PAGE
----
Reduced lobster fishing helps northern right whales and fishermen
Limiting the lobster fishery to six months and using a tenth of the fishing baskets used so far could not only protect the endangered northern right whale (Eubalaena glacialis), but also the fisherman's wallet if the catch was the same. Ransom Myers of Dalhousie University in Nova Scotia and his colleagues came to this conclusion by comparing the Canadian and US lobster fisheries.
Northern right whales often get tangled in the lines of fishing nets and lobster pots, injuring themselves or even drowning. Photographs show corresponding tracks for three quarters of the animals. Fatal entanglement is one of the greatest threats to the endangered species, with an estimated 350 individuals left off the east coast of North America.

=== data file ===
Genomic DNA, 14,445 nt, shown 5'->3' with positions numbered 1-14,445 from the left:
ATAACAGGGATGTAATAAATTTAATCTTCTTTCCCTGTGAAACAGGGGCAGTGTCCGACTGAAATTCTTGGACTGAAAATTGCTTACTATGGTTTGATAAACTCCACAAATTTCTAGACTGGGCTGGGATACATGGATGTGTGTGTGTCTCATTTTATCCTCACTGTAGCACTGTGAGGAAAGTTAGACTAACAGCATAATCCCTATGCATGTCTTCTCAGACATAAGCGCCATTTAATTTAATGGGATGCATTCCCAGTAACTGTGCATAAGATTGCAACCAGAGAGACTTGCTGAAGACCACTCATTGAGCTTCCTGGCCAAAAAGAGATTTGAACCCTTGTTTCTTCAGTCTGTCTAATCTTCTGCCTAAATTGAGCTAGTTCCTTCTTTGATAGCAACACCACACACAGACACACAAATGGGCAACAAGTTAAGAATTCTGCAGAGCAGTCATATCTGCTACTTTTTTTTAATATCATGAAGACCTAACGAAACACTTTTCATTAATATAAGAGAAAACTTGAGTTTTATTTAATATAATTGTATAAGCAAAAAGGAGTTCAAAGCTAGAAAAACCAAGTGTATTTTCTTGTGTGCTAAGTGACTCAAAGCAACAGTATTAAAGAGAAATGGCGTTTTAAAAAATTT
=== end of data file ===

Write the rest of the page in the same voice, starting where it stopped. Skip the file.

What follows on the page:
In Canada they only fish for lobster during the winter season, while fishermen in Maine put out their pots all year round. In addition, the Americans use eight to nine times as many trapping baskets as their Canadian counterparts. Despite this, their yields are only thirty percent higher. The scientists calculated that with the same catch result in the US lobster fishing regions, 13 times the number of lobster pots are used as in Canada. With regard to the endangerment of northern right whales, one lobster caught in Canada has the same negative effect as a hundred caught in the USA. (af)